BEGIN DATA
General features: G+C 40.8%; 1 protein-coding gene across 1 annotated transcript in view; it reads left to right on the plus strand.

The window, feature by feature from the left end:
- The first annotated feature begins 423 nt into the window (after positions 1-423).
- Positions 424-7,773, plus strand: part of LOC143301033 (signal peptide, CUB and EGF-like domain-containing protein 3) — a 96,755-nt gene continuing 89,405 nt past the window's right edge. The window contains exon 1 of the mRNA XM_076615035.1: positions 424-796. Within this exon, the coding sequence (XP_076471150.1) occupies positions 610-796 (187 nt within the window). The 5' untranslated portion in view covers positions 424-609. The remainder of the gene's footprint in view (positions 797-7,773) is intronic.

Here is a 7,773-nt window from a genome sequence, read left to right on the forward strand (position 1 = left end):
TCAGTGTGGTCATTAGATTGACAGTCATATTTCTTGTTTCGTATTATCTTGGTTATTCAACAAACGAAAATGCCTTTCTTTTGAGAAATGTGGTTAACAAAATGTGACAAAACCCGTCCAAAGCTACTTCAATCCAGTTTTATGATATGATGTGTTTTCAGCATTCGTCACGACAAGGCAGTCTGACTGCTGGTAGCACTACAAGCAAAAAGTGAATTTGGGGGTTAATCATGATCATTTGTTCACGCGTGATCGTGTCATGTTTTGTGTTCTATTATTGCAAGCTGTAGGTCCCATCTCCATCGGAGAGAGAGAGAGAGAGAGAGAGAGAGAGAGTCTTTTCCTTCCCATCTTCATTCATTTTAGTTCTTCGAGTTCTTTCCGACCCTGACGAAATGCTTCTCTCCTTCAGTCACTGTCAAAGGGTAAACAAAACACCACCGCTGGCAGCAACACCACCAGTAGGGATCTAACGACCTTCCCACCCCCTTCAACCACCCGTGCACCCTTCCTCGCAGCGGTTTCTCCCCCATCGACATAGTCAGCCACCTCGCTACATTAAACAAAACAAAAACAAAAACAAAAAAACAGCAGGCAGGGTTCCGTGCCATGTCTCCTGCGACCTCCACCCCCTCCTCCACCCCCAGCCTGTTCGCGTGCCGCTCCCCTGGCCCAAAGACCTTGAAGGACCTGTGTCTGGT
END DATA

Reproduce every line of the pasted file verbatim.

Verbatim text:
General features: G+C 40.8%; 1 protein-coding gene across 1 annotated transcript in view; it reads left to right on the plus strand.

The window, feature by feature from the left end:
- The first annotated feature begins 423 nt into the window (after positions 1-423).
- Positions 424-7,773, plus strand: part of LOC143301033 (signal peptide, CUB and EGF-like domain-containing protein 3) — a 96,755-nt gene continuing 89,405 nt past the window's right edge. The window contains exon 1 of the mRNA XM_076615035.1: positions 424-796. Within this exon, the coding sequence (XP_076471150.1) occupies positions 610-796 (187 nt within the window). The 5' untranslated portion in view covers positions 424-609. The remainder of the gene's footprint in view (positions 797-7,773) is intronic.

Here is a 7,773-nt window from a genome sequence, read left to right on the forward strand (position 1 = left end):
TCAGTGTGGTCATTAGATTGACAGTCATATTTCTTGTTTCGTATTATCTTGGTTATTCAACAAACGAAAATGCCTTTCTTTTGAGAAATGTGGTTAACAAAATGTGACAAAACCCGTCCAAAGCTACTTCAATCCAGTTTTATGATATGATGTGTTTTCAGCATTCGTCACGACAAGGCAGTCTGACTGCTGGTAGCACTACAAGCAAAAAGTGAATTTGGGGGTTAATCATGATCATTTGTTCACGCGTGATCGTGTCATGTTTTGTGTTCTATTATTGCAAGCTGTAGGTCCCATCTCCATCGGAGAGAGAGAGAGAGAGAGAGAGAGAGAGAGTCTTTTCCTTCCCATCTTCATTCATTTTAGTTCTTCGAGTTCTTTCCGACCCTGACGAAATGCTTCTCTCCTTCAGTCACTGTCAAAGGGTAAACAAAACACCACCGCTGGCAGCAACACCACCAGTAGGGATCTAACGACCTTCCCACCCCCTTCAACCACCCGTGCACCCTTCCTCGCAGCGGTTTCTCCCCCATCGACATAGTCAGCCACCTCGCTACATTAAACAAAACAAAAACAAAAACAAAAAAACAGCAGGCAGGGTTCCGTGCCATGTCTCCTGCGACCTCCACCCCCTCCTCCACCCCCAGCCTGTTCGCGTGCCGCTCCCCTGGCCCAAAGACCTTGAAGGACCTGTGTCTGGT